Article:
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Essay, Leadership DevelopmentLeadership Development Has Failed. But There’s a Better Model

Shift power from the individual to the team. Shared leadership is a situationally-intelligent process where leadership and followership flow from one to the other.

We are swamped by leadership advice from countless gurus. In the U.S., we give the leadership development industry more than $24 billion annually. It is the No. 1 category in corporate learning and development spending.

What do we get for all this time and money spent on studying leadership? If the purpose of leadership is to effectuate positive change, the answer is “not much.” According to Deloitte, the return on assets for the U.S. economy has steadily declined since 1965. These days, the mighty stumble daily. In 1958, a company could expect to stay on the S&P 500 list for 61 years. Now the average is just 18 years. Domestic productivity growth averaged only 0.34 percent per year between 2011 and 2015, down 82 percent from the growth experienced between 1990 and 2010.

That’s the business view. Have investments in leadership development resulted in an inspired workforce? Again, the answer is no. The industry that consumes billions of dollars intended to develop leaders has failed the leader, the organization and society. It’s time to boldly say “the emperor has no clothes.” A revolution is forming, presenting you, the learning leader with a big question. Will you lead that revolution, be toppled by it, or just get run over?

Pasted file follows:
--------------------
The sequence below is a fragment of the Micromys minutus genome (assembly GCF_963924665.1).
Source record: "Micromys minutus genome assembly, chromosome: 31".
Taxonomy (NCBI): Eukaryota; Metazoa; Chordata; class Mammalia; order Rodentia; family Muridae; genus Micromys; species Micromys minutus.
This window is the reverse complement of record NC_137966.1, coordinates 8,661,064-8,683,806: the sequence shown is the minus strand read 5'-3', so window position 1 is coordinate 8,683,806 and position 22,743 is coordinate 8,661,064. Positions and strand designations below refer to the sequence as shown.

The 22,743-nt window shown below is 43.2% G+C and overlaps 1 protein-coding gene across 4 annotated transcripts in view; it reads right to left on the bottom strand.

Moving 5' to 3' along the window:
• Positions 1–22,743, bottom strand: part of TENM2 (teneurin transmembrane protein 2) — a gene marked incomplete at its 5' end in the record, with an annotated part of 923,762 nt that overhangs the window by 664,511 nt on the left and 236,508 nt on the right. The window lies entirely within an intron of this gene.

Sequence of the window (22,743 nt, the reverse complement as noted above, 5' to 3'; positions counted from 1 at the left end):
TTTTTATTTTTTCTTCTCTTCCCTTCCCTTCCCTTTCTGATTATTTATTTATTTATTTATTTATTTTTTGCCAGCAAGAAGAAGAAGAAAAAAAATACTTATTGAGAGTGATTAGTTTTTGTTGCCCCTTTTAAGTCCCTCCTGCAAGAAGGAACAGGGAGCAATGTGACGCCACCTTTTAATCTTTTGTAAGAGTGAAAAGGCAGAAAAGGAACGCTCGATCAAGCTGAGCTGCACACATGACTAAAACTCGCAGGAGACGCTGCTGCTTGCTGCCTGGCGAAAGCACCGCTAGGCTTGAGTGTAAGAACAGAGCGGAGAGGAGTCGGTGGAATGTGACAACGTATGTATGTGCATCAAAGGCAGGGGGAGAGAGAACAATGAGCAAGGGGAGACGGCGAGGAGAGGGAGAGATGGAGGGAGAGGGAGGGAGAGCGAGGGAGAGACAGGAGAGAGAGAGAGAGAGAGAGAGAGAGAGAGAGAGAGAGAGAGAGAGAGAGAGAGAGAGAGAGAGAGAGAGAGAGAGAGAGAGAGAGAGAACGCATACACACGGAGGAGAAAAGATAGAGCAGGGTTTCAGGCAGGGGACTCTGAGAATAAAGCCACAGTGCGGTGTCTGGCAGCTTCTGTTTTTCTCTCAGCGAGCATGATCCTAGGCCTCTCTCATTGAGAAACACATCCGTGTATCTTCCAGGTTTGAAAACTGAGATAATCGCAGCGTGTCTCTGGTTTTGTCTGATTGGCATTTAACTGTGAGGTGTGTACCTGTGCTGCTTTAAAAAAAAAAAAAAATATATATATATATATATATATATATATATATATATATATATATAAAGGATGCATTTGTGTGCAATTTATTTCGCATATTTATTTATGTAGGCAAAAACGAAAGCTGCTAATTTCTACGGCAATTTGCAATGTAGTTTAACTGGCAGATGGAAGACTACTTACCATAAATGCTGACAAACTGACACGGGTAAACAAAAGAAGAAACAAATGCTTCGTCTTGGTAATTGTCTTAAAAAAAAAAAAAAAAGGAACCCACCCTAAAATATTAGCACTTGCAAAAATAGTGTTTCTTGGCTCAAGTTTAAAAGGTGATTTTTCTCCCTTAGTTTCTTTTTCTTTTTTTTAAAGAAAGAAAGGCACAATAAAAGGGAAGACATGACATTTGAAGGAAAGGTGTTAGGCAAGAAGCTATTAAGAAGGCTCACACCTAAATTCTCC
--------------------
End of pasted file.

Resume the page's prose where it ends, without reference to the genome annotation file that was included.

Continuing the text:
Teams Drive Success

A model that clearly outperforms the myth of the “omnipotent hero-leader” already exists. Unfortunately, the hero leader myth has blinded us to what’s right before our eyes. It’s called teaming.

In Western business culture, the concept of the strong leader is held supreme; the team is an afterthought. Yet we venerate the idea of teams in sports. There, we understand that stars are important, but if the team doesn’t act as an integrated unit, success is beyond reach.

A 2016 New York Times article, “What Google Learned from Its Quest to Build the Perfect Team,” explains that effective teamwork is a win-win for employees and organizations alike: “people working in teams tend to achieve better results and report higher job satisfaction,” while “profitability increases when workers are persuaded to collaborate more.”

When well-trained, teams are a powerful tool with which to achieve organizational goals. Michael A. West’s book “Effective Teamwork: Practical Lessons from Organizational Research” lists numerous benefits teams can offer:

  1. Teams respond more quickly and effectively in the fast changing and hyper-competitive environment most organizations face.
  2. Teams enable organizations to develop products and services more quickly and cost effectively.
  3. Teams enable organizations to learn more effectively and retain that learning.
  4. Cross-functional teams promote improved quality management.
  5. Cross-functional teams can undertake radical change successfully.
  6. Innovation is promoted within team-based organizations because of cross-fertilization of ideas.
  7. Teams can integrate and link in ways individuals cannot to ensure information is processed effectively in the complex structure of modern organizations.

Teams Need Development Too